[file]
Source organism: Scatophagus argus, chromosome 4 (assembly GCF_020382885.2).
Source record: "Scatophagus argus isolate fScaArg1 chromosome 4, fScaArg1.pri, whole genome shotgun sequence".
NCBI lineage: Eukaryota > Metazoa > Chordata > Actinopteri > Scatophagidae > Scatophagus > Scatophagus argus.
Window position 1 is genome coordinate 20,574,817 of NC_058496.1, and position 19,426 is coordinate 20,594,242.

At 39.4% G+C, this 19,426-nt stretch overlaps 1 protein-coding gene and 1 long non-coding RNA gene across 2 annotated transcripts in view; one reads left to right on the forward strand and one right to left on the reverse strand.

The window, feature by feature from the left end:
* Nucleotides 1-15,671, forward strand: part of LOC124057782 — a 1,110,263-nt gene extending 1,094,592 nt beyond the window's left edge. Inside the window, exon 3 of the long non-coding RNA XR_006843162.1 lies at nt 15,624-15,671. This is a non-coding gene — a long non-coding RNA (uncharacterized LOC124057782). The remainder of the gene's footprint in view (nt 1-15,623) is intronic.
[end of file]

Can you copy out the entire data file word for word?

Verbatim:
Source organism: Scatophagus argus, chromosome 4 (assembly GCF_020382885.2).
Source record: "Scatophagus argus isolate fScaArg1 chromosome 4, fScaArg1.pri, whole genome shotgun sequence".
NCBI lineage: Eukaryota > Metazoa > Chordata > Actinopteri > Scatophagidae > Scatophagus > Scatophagus argus.
Window position 1 is genome coordinate 20,574,817 of NC_058496.1, and position 19,426 is coordinate 20,594,242.

At 39.4% G+C, this 19,426-nt stretch overlaps 1 protein-coding gene and 1 long non-coding RNA gene across 2 annotated transcripts in view; one reads left to right on the forward strand and one right to left on the reverse strand.

The window, feature by feature from the left end:
* Nucleotides 1-15,671, forward strand: part of LOC124057782 — a 1,110,263-nt gene extending 1,094,592 nt beyond the window's left edge. Inside the window, exon 3 of the long non-coding RNA XR_006843162.1 lies at nt 15,624-15,671. This is a non-coding gene — a long non-coding RNA (uncharacterized LOC124057782). The remainder of the gene's footprint in view (nt 1-15,623) is intronic.